The FTSE 100 dropped 0.3 per cent, to 6695.07, while the FTSE 250 declined 1 per cent, to 20596.91
Travel stocks suffered another torrid day as fresh worries about coronavirus sent stock markets around the world into a tailspin.
British Airways owner IAG was the biggest faller on the FTSE 100 as its shares dived 3.4 per cent, or 5.35p, to 151.6p amid fears that tighter travel restrictions are on the way to stop the spread of Covid-19.
On the FTSE 250, holiday firm Tui was down 16.7 per cent, or 70.6p, to 352p while Easyjet traded down 3.3 per cent, or 26.6p, at 780.6p.
With summer holidays under threat, the sell-off was echoed on the Continent as German airline Lufthansa fell 2.7 per cent and Air France KLM dropped 2.5 per cent.
Travellers around the world are facing tough new rules that mean they must take a Covid test before departure and undergo a period of quarantine on arrival. Speculation is mounting that the UK may close its borders altogether.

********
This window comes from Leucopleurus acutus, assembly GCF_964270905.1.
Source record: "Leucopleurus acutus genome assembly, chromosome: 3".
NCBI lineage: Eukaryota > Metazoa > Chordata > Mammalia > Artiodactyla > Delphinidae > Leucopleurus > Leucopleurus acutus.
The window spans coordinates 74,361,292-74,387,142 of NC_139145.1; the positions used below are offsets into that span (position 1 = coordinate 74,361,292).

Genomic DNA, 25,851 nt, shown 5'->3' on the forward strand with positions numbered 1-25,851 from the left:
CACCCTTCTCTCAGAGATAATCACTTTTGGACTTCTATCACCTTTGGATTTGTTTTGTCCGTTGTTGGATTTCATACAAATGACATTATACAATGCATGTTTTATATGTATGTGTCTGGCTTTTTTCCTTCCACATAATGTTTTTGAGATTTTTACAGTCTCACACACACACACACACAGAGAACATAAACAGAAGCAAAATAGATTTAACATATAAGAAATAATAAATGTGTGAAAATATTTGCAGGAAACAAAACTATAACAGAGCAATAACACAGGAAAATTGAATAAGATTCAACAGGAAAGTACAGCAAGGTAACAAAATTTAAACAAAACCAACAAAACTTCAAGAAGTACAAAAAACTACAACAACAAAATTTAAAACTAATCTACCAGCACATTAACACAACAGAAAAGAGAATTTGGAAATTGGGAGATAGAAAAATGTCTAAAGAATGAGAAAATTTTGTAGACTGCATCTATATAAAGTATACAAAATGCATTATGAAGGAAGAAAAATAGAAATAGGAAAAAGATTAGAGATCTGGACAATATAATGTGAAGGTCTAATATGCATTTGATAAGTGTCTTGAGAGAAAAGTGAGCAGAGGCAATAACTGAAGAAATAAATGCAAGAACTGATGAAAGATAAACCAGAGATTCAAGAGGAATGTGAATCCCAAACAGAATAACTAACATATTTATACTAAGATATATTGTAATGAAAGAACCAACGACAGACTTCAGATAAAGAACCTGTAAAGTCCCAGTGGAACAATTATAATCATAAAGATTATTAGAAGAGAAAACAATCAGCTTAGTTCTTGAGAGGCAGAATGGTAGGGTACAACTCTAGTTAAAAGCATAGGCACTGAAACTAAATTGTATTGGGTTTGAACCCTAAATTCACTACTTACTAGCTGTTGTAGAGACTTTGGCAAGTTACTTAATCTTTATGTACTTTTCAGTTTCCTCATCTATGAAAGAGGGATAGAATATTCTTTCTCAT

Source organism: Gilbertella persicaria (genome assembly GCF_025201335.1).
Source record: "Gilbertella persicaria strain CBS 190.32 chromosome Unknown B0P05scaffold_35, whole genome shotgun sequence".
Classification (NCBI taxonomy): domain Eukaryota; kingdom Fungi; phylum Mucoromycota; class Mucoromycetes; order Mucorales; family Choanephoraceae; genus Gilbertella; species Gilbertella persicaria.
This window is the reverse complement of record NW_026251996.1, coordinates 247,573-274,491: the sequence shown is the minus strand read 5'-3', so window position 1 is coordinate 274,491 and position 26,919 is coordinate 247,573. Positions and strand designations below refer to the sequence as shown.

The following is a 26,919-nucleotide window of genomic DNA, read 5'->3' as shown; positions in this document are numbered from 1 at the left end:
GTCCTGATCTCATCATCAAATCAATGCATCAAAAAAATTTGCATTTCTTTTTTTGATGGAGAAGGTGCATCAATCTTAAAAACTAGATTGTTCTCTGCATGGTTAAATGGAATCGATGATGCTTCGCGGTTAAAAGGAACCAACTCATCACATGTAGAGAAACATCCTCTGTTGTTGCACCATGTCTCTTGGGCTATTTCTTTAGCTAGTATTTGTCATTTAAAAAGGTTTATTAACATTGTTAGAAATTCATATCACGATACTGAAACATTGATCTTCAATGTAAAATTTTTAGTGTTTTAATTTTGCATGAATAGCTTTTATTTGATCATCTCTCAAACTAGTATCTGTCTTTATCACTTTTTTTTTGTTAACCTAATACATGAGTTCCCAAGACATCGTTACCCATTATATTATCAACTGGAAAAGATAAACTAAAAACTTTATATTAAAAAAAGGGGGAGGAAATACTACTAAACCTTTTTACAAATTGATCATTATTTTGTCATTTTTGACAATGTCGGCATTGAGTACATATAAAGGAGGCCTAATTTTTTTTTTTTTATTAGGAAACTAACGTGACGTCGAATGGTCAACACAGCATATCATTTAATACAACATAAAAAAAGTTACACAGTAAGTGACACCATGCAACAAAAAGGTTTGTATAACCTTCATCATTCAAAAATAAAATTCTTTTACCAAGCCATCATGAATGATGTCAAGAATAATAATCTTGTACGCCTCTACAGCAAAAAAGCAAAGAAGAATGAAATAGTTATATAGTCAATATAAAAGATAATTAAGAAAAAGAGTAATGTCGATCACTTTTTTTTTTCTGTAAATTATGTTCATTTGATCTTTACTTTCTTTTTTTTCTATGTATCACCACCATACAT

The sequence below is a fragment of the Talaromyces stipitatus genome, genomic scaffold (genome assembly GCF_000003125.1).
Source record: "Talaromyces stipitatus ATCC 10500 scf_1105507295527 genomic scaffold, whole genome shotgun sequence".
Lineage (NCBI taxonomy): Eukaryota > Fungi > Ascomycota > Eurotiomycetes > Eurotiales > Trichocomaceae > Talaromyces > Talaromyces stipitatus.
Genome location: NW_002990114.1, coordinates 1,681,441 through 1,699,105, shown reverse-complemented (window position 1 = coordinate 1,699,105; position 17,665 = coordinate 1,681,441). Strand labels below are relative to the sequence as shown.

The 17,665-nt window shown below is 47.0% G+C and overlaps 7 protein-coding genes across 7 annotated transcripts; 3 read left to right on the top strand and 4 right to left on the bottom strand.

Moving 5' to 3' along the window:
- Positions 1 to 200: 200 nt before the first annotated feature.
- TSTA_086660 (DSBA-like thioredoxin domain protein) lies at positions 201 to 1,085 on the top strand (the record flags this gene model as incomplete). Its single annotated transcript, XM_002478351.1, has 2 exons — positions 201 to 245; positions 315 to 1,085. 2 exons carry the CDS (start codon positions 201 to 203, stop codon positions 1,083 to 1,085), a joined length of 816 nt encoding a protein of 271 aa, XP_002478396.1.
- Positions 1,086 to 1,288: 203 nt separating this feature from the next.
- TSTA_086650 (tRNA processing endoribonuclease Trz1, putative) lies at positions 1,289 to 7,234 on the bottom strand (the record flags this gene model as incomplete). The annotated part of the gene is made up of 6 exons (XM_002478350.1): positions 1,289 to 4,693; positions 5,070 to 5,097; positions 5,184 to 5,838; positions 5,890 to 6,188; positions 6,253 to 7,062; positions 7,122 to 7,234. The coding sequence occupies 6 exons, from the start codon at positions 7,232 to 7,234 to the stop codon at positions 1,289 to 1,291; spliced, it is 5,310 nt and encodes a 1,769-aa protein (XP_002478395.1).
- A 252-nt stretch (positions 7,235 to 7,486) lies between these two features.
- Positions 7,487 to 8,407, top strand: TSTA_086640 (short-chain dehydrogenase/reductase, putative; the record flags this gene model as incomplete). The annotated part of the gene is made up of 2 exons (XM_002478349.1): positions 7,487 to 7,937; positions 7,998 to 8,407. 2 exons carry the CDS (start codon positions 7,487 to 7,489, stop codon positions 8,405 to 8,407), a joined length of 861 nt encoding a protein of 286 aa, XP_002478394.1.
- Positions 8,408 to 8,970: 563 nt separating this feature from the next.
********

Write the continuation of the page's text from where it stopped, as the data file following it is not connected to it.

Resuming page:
Hopes of an early end to lockdown are also fading despite the rollout of vaccines – sparking fears of a double-dip recession and delayed recovery.
The FTSE 100 fell 0.3 per cent, or 20.35 points, to 6695.07 points, while the FTSE 250 was down 1 per cent, or 196.81 points, to 20596.91.
The FTSE 100 is drifting back towards the levels seen at the start of 2021 as any optimism over Brexit resolution and vaccine roll-out is swamped by the seemingly endless Covid-19 crisis, said AJ Bell investment director Russ Mould.
The Prime Minister’s refusal to flatly rule out an extended lockdown, as rumours of a gradual reopening from May started to swirl, has knocked sentiment toward those firms that would benefit most from increased movement, he said.
Trainline fell 5 per cent, or 22.2p, to 425.8p while WH Smith, which has shops in train stations and airports across the country, was down 3.3 per cent, or 58p, to 1725p.
Shopping centre owner Hammerson – whose tenants are struggling to survive while their stores are closed – fell 6.2 per cent, or 1.35p, to 20.35p.